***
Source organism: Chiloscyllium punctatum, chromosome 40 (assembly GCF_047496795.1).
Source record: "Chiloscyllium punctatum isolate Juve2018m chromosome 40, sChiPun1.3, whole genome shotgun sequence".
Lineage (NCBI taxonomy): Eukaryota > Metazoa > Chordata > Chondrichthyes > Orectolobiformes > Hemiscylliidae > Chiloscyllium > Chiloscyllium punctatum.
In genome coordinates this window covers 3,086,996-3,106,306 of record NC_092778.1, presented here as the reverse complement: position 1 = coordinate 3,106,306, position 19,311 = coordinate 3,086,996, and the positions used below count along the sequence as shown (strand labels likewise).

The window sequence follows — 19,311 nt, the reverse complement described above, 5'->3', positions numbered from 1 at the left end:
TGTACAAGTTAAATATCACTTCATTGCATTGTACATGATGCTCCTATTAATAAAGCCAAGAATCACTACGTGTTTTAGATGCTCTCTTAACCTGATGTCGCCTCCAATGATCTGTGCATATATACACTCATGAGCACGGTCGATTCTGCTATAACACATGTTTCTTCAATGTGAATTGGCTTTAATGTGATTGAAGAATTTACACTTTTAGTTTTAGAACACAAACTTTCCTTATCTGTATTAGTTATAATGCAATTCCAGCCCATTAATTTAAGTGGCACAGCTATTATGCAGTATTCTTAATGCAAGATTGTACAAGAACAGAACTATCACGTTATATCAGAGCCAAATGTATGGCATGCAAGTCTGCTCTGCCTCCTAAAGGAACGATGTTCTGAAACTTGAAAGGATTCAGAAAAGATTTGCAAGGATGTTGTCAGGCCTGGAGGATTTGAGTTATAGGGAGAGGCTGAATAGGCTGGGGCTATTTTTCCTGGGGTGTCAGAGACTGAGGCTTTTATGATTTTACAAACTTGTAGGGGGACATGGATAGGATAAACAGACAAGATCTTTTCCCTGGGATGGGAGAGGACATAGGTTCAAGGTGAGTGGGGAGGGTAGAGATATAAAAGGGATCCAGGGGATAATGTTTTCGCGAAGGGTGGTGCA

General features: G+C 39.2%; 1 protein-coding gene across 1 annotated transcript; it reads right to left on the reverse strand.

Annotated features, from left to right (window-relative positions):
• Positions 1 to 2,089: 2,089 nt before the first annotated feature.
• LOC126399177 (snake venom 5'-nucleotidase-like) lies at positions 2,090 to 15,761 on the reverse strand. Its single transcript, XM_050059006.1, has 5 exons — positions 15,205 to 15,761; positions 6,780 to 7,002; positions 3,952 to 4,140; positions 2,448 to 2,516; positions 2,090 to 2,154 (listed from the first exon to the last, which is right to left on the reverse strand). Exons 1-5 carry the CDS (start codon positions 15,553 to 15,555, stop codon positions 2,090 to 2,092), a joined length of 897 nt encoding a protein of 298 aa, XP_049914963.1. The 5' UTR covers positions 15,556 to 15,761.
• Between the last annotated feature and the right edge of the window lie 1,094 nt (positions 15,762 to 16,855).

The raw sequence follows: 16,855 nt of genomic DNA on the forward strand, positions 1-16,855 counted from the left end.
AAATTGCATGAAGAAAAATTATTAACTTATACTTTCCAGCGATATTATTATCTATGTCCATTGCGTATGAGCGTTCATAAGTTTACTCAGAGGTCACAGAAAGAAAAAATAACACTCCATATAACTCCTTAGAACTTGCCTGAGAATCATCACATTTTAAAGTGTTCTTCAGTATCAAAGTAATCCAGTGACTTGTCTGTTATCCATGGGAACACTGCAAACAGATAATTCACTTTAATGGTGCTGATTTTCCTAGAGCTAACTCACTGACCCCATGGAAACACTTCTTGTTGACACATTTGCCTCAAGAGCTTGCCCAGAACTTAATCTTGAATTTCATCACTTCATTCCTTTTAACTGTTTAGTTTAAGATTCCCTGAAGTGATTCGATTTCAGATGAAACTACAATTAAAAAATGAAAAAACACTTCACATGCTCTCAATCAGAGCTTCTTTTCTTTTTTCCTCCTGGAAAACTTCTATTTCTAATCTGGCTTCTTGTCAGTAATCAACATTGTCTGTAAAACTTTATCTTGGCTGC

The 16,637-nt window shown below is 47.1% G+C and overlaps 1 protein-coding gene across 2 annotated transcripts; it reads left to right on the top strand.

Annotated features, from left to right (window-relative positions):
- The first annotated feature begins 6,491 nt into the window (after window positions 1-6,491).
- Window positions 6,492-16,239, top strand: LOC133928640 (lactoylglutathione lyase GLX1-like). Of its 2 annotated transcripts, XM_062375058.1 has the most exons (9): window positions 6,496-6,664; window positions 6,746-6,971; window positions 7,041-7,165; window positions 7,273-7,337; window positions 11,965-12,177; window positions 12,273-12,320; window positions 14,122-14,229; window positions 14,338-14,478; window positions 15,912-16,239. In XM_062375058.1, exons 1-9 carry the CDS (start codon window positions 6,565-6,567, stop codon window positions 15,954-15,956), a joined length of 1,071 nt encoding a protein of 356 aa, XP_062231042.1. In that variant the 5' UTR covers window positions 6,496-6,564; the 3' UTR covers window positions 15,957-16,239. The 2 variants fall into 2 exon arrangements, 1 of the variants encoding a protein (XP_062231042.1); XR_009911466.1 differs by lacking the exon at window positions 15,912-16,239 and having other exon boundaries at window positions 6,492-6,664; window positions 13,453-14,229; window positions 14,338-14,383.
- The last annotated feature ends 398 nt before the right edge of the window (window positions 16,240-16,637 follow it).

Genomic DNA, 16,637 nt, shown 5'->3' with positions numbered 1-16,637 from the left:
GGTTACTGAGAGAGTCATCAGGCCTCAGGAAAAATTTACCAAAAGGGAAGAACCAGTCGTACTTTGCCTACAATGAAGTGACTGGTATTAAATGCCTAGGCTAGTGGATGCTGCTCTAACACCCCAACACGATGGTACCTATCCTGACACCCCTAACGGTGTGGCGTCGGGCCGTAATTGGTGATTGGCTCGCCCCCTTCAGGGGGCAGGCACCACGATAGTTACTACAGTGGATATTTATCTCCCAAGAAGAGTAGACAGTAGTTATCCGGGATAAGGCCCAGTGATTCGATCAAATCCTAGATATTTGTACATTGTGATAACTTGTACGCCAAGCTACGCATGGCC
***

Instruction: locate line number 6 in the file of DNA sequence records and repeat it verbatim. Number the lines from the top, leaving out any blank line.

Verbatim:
TGTACAAGTTAAATATCACTTCATTGCATTGTACATGATGCTCCTATTAATAAAGCCAAGAATCACTACGTGTTTTAGATGCTCTCTTAACCTGATGTCGCCTCCAATGATCTGTGCATATATACACTCATGAGCACGGTCGATTCTGCTATAACACATGTTTCTTCAATGTGAATTGGCTTTAATGTGATTGAAGAATTTACACTTTTAGTTTTAGAACACAAACTTTCCTTATCTGTATTAGTTATAATGCAATTCCAGCCCATTAATTTAAGTGGCACAGCTATTATGCAGTATTCTTAATGCAAGATTGTACAAGAACAGAACTATCACGTTATATCAGAGCCAAATGTATGGCATGCAAGTCTGCTCTGCCTCCTAAAGGAACGATGTTCTGAAACTTGAAAGGATTCAGAAAAGATTTGCAAGGATGTTGTCAGGCCTGGAGGATTTGAGTTATAGGGAGAGGCTGAATAGGCTGGGGCTATTTTTCCTGGGGTGTCAGAGACTGAGGCTTTTATGATTTTACAAACTTGTAGGGGGACATGGATAGGATAAACAGACAAGATCTTTTCCCTGGGATGGGAGAGGACATAGGTTCAAGGTGAGTGGGGAGGGTAGAGATATAAAAGGGATCCAGGGGATAATGTTTTCGCGAAGGGTGGTGCA